The U.S. Navy Warships Series

These five volumes have been published and are available for sale on line. For details please contact the publisher,

Sailing Navy 1775 - 1854
Civil War 1855-1883
New Navy 1883_1922

Vol # 4

Nuclear Age



The U.S. Navy Warships Series

Sailing Navy 1775-1854
pub. (2001), 218 pages.

This is the first volume in a new series on U.S. Navy warships featuring a complete compilation of data on American naval ships from the American Revolution.





Civil War Navies 1855-1883
pub. (2001), 218 pages.

The second in a five-volume series on U.S. warships, this valuable reference lists the ships of the U.S. Navy and Confederate Navy during the Civil War the years


The New Navy 1883-1922,

The third volume of the definitive U.S. Navy Warship Series, chronicles the mighty vessels that marked the arrival of the modern day Navy. This period of unprecedented technological growth and national expansion saw radical innovations in naval warfare with the first appearance of the submarine, destroyer, and aircraft carrier. These drastic improvements in their naval warships helped establish the U.S. as a formidable force in international relations as it exercised its naval might in the Spanish-American War, the annexation of Hawaii, and World War I. Featuring all the ships to characterize this crucial era, including the Maine and those that part in the triumphant voyage of the “Great White Fleet.” The New Navy stands as a resource of incomparable value.

The Navy of World War II 1922-1947

During the 1920s and 1930s many of the Navy’s ships were laid up, rusting away at Navy yards, following the “war to end wars.” The peacetime Navy carried out maneuvers and tried out war plans with its reduced active force. The V class submarines and Northampton class cruisers were built in the late 1920s. With the Depression and New Deal, construction of new aircraft carriers, destroyers, submarines and heavy and light cruisers was begun.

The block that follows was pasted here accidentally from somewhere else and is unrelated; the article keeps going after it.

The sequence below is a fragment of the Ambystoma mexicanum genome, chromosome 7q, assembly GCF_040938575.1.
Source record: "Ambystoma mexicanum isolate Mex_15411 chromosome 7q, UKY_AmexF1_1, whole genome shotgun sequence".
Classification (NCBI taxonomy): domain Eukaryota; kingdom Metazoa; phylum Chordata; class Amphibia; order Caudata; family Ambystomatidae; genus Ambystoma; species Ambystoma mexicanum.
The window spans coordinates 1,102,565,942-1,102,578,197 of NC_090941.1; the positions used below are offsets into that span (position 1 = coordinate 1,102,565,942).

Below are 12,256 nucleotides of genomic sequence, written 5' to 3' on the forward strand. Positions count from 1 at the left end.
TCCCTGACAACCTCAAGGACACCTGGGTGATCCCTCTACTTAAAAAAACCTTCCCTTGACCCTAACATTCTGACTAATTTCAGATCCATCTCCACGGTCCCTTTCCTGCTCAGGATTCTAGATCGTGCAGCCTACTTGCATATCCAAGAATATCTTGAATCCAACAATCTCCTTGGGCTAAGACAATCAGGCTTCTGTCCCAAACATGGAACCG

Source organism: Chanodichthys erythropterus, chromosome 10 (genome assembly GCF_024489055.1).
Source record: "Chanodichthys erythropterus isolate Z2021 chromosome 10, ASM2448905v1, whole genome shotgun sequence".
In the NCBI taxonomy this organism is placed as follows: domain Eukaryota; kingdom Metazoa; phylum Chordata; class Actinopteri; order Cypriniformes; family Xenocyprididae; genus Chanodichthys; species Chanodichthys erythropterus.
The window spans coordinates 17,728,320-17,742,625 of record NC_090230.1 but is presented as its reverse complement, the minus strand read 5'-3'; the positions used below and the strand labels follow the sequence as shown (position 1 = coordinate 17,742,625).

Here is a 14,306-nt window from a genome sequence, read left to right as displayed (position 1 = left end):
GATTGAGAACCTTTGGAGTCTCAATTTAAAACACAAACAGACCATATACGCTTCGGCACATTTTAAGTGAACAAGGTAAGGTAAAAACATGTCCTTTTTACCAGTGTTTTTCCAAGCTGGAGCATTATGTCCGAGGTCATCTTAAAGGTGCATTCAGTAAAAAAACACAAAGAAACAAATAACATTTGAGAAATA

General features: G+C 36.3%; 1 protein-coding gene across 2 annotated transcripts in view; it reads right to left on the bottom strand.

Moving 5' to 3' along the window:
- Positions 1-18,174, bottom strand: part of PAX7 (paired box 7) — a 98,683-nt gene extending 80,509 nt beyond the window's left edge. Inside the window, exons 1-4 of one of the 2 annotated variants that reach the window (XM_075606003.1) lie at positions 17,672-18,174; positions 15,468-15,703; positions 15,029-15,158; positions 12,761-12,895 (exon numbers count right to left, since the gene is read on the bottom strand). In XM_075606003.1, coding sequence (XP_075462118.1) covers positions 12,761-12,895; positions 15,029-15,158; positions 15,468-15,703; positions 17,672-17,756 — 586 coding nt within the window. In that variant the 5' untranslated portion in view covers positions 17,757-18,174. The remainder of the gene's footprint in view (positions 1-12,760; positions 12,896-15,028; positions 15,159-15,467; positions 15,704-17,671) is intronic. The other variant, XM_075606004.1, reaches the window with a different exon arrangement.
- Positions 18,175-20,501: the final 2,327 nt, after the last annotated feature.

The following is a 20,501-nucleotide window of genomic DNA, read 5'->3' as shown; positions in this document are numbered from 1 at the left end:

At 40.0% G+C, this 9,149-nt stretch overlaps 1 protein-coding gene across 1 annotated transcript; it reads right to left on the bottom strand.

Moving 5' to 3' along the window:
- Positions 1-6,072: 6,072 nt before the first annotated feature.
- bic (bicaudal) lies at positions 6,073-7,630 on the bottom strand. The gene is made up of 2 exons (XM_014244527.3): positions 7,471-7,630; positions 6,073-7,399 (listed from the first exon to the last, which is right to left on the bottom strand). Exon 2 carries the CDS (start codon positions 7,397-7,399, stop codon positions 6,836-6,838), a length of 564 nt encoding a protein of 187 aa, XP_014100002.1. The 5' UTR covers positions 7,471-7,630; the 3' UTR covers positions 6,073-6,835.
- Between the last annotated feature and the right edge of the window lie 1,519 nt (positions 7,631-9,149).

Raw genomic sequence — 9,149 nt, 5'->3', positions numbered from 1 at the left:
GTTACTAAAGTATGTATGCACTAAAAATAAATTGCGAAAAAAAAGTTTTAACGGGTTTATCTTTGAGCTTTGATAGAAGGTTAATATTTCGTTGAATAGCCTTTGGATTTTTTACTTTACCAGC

The Navy of the Nuclear Age 1947-2007
The Post-War Navy 1946-2002 Following the end of World War II, the Navy disposed of all its ships built prior to 1940 and almost all the merchant ships acquired during the war. In 1946 the Navy was composed of new ships with a considerable number completed in 1945 and 1946. A large number of amphibious vessels complemented the wide variety of auxiliaries.



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Complete Listing of Mr. Silverstones Works

Extended On-Site Aliyah Bet Section
"Our Only Refuge"

Our Only Refuge, Open the Gates! Clandestine Immigration to Palestine 1938-1948

Highlights the many ships which brought Jewish refugees to Palestine before, during and after World War II. This dramatic movement of people, known as Aliyah Bet or secret immigration, was made more significant because of the constant opposition of the British government which administered Palestine. Some perished when ships sank but most made it successfully to the Jewish homeland.

Extended On-Site Aliyah Bet Section "Our Only Refuge"

Available directly from the Author
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